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Collins v. Scott

United States District Court, N.D. Illinois, Eastern Division

December 31, 2019

GREGG SCOTT, Facility Director of the DHS-TDF, Respondent.


          Gary Feinerman Judge

         Sidney Collins, a civil detainee in the custody of the Illinois Department of Human Services, petitions for a writ of habeas corpus under 28 U.S.C. § 2241. Doc. 1. The Facility Director at Collins's place of confinement moves to dismiss the petition. Doc. 12. The motion is granted.


         Collins was convicted in 1985 of rape, home invasion, and aggravated battery, and sentenced to sixty years' imprisonment. People v. Collins, 530 N.E.2d 1143, 1144 ( Ill. App. 1988). The Appellate Court of Illinois affirmed on direct review. Id. at 1148. Some twenty years later, on collateral review, the appellate court vacated the sentence. Collins v. Chandler, No. 1-08-0886 ( Ill. App. Oct. 27, 2009) (reproduced at Doc. 12-2). On remand, the trial court re-sentenced Collins to thirty years' imprisonment, ordered him released from prison-his release date under the new sentence had expired about a decade earlier-and indicated that he had to serve a three-year term of mandatory supervised release (“MSR”). Doc. 12-3. Collins then challenged the MSR term, arguing that he had already served his MSR term while imprisoned past his lawful release date and therefore that the trial court had imposed what was, in essence, a second MSR term. Collins v. Ashby, 2012 IL App (1st) 110401-U, a t ¶¶ 2, 7 ( Ill. App. Feb. 14, 2012) (reproduced at Doc. 12-4). The appellate court rejected the challenge, holding that Illinois law required Collins serve the MSR term after his release and that the term could not be offset by the excess prison time he served. Id. at ¶¶ 8, 11.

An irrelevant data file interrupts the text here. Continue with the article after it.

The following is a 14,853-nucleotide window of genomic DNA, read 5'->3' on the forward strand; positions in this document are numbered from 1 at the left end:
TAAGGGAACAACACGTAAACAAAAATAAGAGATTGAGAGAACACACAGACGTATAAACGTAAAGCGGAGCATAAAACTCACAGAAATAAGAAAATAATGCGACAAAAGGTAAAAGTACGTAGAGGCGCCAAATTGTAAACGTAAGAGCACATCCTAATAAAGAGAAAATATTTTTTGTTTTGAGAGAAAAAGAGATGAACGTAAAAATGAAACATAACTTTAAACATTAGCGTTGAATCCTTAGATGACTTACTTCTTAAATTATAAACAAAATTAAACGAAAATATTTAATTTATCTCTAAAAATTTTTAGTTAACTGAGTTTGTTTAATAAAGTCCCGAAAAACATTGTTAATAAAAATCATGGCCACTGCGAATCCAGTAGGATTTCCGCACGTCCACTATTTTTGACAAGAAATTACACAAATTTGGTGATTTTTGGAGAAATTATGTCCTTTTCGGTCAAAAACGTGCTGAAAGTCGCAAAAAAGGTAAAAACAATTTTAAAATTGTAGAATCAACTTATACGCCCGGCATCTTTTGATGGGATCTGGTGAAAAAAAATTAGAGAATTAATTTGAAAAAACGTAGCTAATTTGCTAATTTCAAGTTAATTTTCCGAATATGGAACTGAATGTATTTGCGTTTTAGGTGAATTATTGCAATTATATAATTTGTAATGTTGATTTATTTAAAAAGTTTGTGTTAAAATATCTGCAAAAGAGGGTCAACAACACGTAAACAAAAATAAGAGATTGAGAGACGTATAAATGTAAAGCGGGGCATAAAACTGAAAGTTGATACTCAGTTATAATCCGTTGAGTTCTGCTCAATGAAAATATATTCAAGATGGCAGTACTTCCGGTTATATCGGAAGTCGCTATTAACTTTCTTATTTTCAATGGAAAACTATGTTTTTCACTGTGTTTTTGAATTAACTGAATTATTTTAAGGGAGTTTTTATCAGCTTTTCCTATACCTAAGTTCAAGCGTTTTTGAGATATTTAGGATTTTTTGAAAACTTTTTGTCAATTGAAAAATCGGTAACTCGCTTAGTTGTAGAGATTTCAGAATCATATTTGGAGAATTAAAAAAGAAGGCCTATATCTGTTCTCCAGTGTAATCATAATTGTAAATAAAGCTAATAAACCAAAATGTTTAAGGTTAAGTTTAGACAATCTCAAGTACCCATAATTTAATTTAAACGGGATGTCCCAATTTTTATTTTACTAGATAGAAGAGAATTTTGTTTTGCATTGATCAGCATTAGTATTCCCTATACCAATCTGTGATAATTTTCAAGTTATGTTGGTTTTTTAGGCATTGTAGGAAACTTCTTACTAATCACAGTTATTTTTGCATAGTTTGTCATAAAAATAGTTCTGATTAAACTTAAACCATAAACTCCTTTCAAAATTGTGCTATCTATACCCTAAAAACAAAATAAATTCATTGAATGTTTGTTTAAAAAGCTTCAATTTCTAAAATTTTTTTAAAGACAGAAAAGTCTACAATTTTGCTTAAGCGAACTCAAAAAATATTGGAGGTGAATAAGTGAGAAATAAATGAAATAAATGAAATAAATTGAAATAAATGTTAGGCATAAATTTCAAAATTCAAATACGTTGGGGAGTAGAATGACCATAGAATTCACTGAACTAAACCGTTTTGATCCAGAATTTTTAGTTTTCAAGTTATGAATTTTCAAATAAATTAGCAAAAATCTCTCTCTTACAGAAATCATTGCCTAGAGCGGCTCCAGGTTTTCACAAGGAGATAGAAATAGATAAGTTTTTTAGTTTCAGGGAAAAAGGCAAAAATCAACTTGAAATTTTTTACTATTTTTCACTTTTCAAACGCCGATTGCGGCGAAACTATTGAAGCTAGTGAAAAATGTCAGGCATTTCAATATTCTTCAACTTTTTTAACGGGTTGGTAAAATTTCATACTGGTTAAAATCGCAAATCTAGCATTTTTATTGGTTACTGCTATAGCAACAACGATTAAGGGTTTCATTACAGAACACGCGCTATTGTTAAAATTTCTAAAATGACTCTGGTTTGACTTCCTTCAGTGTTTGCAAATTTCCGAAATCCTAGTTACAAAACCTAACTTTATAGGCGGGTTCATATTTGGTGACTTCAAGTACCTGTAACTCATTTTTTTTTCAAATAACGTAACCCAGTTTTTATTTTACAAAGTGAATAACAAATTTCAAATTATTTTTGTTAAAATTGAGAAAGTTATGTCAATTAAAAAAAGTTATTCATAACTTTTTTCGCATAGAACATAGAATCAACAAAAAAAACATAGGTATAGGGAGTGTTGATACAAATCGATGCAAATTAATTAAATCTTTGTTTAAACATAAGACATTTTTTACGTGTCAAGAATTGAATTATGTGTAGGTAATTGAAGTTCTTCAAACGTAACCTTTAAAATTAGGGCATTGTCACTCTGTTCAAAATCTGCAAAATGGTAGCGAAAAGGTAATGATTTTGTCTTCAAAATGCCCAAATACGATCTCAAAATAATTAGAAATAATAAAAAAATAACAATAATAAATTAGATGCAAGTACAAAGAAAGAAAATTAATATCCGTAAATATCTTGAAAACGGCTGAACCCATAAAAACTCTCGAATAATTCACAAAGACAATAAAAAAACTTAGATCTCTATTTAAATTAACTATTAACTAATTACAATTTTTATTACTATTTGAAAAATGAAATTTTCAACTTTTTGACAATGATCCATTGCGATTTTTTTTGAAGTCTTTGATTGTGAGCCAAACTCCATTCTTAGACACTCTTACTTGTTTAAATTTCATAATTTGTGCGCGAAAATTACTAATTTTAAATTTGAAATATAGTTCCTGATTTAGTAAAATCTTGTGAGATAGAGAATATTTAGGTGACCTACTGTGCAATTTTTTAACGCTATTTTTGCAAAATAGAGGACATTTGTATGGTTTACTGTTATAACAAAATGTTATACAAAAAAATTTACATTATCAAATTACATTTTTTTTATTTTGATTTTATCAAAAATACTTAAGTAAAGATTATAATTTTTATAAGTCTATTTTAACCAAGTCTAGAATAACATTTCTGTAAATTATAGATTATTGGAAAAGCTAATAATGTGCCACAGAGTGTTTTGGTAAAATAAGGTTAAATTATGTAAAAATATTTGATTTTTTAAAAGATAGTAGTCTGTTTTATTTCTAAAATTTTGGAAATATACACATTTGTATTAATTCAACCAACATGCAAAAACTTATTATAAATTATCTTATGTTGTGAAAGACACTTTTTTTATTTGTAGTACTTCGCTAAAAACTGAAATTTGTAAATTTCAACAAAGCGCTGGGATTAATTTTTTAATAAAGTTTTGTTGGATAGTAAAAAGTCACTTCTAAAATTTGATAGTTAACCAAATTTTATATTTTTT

In the meantime, just prior to his release from prison, the State petitioned that Collins be civilly committed under the Illinois Sexually Violent Persons Commitment Act (“SVP Act”), 725 ILCS 207/1 et seq. Doc. 12-5. The trial court found probable cause to believe that Collins was an SVP and ordered him civilly detained in the custody of the Illinois Department of Human Services. Doc. 12-7 at 1 (2/24/2010 order). Collins moved to dismiss the SVP petition on due process, equal protection, and double jeopardy grounds, arguing that the State irrationally treated him differently than others similarly situated by recommending him for SVP commitment and thereby preventing him from serving his MSR term; that the SVP petition punished him for his successful collateral challenge to his sixty-year sentence; that the Attorney General of Illinois failed in her duty to correct his void sentence; that being civilly committed would mean he would not be credited for the excess imprisonment that he already served; and that the SVP proceeding would have been barred as untimely had his MSR term correctly run from his lawful release date. Doc. 12-6. The state trial court denied the motion to dismiss. Doc. 12-7 at 5 (6/10/2015 order). Collins's trial in the SVP case, originally set for February 2017, Doc. 12 at 3-4, is now set for January 2020, Doc. 12-7 at 9 (5/2/2019 order).


         Collins petitions under § 2241 for habeas corpus relief, contending-based on the same due process, equal protection, and double jeopardy arguments he unsuccessfully pressed in moving the state court to dismiss his SVP proceeding-that he should be released from custody and relieved from the SVP civil commitment process. Doc. 1. The Facility Director moves to dismiss the petition on the ground that the court should abstain under Younger v. Harris, 401 U.S. 37 (1971), from interfering with the state SVP proceeding. Doc. 12.